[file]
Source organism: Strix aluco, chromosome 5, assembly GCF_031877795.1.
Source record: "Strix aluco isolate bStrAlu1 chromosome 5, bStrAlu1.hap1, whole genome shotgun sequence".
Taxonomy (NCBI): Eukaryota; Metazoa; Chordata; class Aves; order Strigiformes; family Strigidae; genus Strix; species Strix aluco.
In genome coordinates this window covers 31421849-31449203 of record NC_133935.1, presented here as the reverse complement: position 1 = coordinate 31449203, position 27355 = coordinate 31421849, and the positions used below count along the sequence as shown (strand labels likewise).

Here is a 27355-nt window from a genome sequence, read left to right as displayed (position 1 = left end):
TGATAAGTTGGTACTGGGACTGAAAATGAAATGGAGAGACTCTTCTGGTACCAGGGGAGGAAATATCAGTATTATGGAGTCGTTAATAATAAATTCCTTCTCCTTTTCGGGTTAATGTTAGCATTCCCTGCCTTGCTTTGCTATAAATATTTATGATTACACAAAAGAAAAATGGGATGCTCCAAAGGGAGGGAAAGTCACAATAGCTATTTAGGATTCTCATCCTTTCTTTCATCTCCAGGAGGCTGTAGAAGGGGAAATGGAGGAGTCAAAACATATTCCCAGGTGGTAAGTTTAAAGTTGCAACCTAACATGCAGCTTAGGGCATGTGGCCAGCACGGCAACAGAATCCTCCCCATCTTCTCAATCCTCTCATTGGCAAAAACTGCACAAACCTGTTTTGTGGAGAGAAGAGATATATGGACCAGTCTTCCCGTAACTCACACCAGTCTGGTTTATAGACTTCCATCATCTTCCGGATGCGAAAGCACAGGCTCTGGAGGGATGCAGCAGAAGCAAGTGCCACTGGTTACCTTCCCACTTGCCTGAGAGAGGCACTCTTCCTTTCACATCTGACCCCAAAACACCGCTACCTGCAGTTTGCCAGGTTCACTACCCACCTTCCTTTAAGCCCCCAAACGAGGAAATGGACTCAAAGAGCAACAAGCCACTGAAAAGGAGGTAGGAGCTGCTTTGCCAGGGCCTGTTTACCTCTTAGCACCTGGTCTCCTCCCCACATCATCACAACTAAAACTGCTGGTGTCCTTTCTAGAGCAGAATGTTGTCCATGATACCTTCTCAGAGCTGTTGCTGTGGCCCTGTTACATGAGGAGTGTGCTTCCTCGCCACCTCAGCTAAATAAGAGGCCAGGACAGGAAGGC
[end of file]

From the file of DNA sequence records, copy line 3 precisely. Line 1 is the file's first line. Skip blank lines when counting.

Taxonomy (NCBI): Eukaryota; Metazoa; Chordata; class Aves; order Strigiformes; family Strigidae; genus Strix; species Strix aluco.